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Amazon's Job Description Gave Away Strategic Plans -- What Can You Learn From Your Competitors’ Job Posts?

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Companies can be plenty secretive about their sales numbers, product roadmaps, and go-to-market strategies, but frequently lay out these details in plain sight: in job descriptions. Last week, Amazon showed us exactly that: a now-deleted job posting revealed a new business line, “Whole Foods Pickup on Prime Now,” a grocery pickup option to complement their recently-launched Whole Foods delivery service. The job description, for a finance manager, noted the role would be responsible for building out “the Whole Foods delivery and pick-up service on the ultra-fast Prime Now app and enable our Prime customers to shop from a set of marquee third party retailers.”

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How to Use Google Alerts as a Free Competitive Monitoring Tool

The internet is constantly buzzing with the latest and greatest updates from companies and buyers alike. This makes gathering robust marketing intelligence a bit challenging. How are you supposed to stay on top of everything happening in your industry when new information can be released at any moment? One simple way to keep track is by taking advantage of Google Alerts. With Google Alerts, you can set up email alerts based on specific search terms and preferences, allowing you to get important updates about each of your competitors. Here’s how you use Google Alerts to track your competition.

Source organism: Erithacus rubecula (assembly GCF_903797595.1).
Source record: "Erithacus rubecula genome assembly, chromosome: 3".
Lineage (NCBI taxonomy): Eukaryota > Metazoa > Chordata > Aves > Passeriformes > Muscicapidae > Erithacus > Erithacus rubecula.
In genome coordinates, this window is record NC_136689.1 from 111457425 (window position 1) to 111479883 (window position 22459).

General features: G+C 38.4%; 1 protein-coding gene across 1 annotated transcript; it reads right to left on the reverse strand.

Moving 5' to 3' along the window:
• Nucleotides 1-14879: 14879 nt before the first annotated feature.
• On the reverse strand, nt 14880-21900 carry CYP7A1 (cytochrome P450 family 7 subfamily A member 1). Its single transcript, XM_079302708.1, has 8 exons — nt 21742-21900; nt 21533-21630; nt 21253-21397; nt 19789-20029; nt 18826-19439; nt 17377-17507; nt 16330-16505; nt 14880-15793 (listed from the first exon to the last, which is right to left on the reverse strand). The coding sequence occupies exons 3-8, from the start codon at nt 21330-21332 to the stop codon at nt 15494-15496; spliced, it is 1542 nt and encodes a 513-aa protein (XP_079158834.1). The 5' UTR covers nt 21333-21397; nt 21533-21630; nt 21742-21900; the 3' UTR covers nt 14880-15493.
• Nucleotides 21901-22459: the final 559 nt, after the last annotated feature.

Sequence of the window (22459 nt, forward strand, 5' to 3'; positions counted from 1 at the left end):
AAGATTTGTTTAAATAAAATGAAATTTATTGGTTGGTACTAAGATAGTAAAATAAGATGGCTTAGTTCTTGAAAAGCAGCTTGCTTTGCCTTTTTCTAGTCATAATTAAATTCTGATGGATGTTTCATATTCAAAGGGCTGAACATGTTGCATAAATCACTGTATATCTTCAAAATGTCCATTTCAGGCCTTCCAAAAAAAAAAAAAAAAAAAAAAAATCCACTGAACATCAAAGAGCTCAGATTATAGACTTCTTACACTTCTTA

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How to Use Your Competitors’ Twitter Activity to Your Advantage

Everyone’s marketing team works hard to build a strong social presence for their brand. But how aware are they when it comes to the social presence of competitors? Social media isn’t an easy outlet to track on your own when you have multiple competitors. This is especially true today when most companies have multiple accounts – Facebook, Twitter, LinkedIn, Snapchat, and Instagram; all of which they’re posting to multiple times per day. But, there are a few different things you can view, at a high level, to see how your competitors are performing on social media and leverage it to better your own strategy. Focusing on one of the more popular platforms, such as Twitter, is a great place to start.

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Who's Responsible for Competitive Intelligence?

Who is responsible for competitive intelligence in an organization? Is it the VP Marketing? Product marketer? Business strategy lead? CEO? Is there a single owner or should it be owned by everyone? There’s no perfect arrangement that will work for every company, and as a result, every company takes their own approach to tackling competitive intelligence. In the 2018 State of Market Intelligence Report, we dug into what companies are doing in this area - how they are supporting competitive intelligence efforts with their people and resources. Here are the trends we found.

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